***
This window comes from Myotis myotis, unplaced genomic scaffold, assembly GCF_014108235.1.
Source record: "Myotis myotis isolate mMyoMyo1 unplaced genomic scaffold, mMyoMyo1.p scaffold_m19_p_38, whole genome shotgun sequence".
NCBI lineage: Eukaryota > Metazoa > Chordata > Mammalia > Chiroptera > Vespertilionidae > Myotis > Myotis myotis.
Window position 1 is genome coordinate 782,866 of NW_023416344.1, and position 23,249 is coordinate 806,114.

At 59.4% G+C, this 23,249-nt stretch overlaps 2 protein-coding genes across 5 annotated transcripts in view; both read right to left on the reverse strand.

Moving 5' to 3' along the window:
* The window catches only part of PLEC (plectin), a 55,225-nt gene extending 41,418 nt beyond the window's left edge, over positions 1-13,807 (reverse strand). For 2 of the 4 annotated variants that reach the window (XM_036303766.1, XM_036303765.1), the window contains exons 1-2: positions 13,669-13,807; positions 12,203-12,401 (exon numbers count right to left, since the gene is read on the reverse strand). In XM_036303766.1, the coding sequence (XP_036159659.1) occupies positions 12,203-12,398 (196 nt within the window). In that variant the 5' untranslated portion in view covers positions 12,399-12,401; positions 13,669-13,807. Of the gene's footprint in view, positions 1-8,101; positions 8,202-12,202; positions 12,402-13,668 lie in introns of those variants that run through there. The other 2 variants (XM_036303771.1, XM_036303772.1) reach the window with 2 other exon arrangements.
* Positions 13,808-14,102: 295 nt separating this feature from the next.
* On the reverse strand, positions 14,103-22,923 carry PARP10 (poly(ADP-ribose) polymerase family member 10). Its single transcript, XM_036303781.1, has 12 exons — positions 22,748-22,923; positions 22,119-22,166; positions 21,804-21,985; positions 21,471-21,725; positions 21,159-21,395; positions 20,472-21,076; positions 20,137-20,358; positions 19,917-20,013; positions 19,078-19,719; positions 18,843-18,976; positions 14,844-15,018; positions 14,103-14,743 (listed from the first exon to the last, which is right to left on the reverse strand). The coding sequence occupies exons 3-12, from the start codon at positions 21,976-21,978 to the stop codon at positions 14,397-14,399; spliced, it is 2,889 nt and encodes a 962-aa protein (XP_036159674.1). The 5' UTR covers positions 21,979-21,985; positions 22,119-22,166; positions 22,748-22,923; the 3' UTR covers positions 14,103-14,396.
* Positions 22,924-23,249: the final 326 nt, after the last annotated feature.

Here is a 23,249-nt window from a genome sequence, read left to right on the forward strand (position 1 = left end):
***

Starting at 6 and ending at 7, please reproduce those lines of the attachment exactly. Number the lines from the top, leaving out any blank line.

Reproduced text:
Moving 5' to 3' along the window:
* The window catches only part of PLEC (plectin), a 55,225-nt gene extending 41,418 nt beyond the window's left edge, over positions 1-13,807 (reverse strand). For 2 of the 4 annotated variants that reach the window (XM_036303766.1, XM_036303765.1), the window contains exons 1-2: positions 13,669-13,807; positions 12,203-12,401 (exon numbers count right to left, since the gene is read on the reverse strand). In XM_036303766.1, the coding sequence (XP_036159659.1) occupies positions 12,203-12,398 (196 nt within the window). In that variant the 5' untranslated portion in view covers positions 12,399-12,401; positions 13,669-13,807. Of the gene's footprint in view, positions 1-8,101; positions 8,202-12,202; positions 12,402-13,668 lie in introns of those variants that run through there. The other 2 variants (XM_036303771.1, XM_036303772.1) reach the window with 2 other exon arrangements.